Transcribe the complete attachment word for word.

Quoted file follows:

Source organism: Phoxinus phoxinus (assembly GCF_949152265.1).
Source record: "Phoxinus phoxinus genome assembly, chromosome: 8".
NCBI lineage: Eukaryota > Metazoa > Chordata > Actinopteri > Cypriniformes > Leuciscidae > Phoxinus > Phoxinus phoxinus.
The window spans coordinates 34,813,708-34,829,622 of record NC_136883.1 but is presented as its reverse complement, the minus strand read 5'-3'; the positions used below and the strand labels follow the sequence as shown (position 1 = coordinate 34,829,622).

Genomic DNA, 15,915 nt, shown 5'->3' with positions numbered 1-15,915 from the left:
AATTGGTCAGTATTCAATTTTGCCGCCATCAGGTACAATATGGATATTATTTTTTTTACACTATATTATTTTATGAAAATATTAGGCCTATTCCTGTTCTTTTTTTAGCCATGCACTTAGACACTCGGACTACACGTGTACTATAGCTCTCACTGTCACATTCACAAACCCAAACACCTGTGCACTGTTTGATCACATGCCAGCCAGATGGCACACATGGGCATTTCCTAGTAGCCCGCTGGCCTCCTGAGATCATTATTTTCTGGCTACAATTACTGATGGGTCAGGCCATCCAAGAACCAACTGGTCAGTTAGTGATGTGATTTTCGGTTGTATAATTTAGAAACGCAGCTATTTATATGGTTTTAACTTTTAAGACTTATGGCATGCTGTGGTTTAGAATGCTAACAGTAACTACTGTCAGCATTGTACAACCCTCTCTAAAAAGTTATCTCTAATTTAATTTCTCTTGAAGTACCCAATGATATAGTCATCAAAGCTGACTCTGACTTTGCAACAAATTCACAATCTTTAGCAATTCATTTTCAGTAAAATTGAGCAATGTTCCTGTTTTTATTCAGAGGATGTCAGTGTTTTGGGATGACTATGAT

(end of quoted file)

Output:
Source organism: Phoxinus phoxinus (assembly GCF_949152265.1).
Source record: "Phoxinus phoxinus genome assembly, chromosome: 8".
NCBI lineage: Eukaryota > Metazoa > Chordata > Actinopteri > Cypriniformes > Leuciscidae > Phoxinus > Phoxinus phoxinus.
The window spans coordinates 34,813,708-34,829,622 of record NC_136883.1 but is presented as its reverse complement, the minus strand read 5'-3'; the positions used below and the strand labels follow the sequence as shown (position 1 = coordinate 34,829,622).

Genomic DNA, 15,915 nt, shown 5'->3' with positions numbered 1-15,915 from the left:
AATTGGTCAGTATTCAATTTTGCCGCCATCAGGTACAATATGGATATTATTTTTTTTACACTATATTATTTTATGAAAATATTAGGCCTATTCCTGTTCTTTTTTTAGCCATGCACTTAGACACTCGGACTACACGTGTACTATAGCTCTCACTGTCACATTCACAAACCCAAACACCTGTGCACTGTTTGATCACATGCCAGCCAGATGGCACACATGGGCATTTCCTAGTAGCCCGCTGGCCTCCTGAGATCATTATTTTCTGGCTACAATTACTGATGGGTCAGGCCATCCAAGAACCAACTGGTCAGTTAGTGATGTGATTTTCGGTTGTATAATTTAGAAACGCAGCTATTTATATGGTTTTAACTTTTAAGACTTATGGCATGCTGTGGTTTAGAATGCTAACAGTAACTACTGTCAGCATTGTACAACCCTCTCTAAAAAGTTATCTCTAATTTAATTTCTCTTGAAGTACCCAATGATATAGTCATCAAAGCTGACTCTGACTTTGCAACAAATTCACAATCTTTAGCAATTCATTTTCAGTAAAATTGAGCAATGTTCCTGTTTTTATTCAGAGGATGTCAGTGTTTTGGGATGACTATGAT